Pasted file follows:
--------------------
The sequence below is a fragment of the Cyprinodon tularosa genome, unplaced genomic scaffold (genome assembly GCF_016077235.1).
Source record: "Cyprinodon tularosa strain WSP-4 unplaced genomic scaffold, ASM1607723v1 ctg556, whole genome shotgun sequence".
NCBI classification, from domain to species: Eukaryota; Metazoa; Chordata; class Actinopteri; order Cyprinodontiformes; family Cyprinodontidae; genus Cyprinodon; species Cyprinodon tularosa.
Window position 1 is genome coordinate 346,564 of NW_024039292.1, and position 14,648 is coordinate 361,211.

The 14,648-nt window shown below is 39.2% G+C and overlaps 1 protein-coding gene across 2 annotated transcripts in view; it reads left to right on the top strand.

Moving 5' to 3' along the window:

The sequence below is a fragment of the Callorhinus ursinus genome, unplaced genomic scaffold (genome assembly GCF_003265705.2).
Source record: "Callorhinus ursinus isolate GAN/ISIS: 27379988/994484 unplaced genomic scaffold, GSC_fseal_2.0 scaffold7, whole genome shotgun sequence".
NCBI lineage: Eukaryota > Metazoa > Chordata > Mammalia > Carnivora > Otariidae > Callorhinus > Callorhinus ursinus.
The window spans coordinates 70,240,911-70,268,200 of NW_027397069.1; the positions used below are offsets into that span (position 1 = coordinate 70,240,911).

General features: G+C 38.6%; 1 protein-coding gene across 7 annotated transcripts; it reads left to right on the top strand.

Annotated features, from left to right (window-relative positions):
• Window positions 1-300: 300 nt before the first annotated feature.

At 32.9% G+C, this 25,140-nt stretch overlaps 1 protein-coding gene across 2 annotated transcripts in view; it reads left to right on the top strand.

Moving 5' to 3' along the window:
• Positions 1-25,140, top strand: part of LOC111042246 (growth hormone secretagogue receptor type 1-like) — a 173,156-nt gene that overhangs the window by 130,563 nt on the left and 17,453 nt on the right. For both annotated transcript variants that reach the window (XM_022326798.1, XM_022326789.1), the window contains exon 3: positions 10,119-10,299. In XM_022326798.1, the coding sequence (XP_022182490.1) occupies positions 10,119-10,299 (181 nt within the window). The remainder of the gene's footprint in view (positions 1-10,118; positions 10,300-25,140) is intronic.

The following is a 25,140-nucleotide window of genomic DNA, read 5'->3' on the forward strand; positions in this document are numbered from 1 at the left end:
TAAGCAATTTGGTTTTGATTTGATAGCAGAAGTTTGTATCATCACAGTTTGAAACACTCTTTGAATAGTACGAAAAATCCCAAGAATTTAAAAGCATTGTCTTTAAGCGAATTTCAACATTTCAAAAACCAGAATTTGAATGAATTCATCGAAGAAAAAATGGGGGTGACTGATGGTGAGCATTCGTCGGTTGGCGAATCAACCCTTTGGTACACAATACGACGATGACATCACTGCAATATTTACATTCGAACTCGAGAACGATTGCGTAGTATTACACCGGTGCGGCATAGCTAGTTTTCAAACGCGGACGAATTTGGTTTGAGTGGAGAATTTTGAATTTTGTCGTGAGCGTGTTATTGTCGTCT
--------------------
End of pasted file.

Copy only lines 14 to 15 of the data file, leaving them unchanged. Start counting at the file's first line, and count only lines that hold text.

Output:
At 32.9% G+C, this 25,140-nt stretch overlaps 1 protein-coding gene across 2 annotated transcripts in view; it reads left to right on the top strand.

Moving 5' to 3' along the window: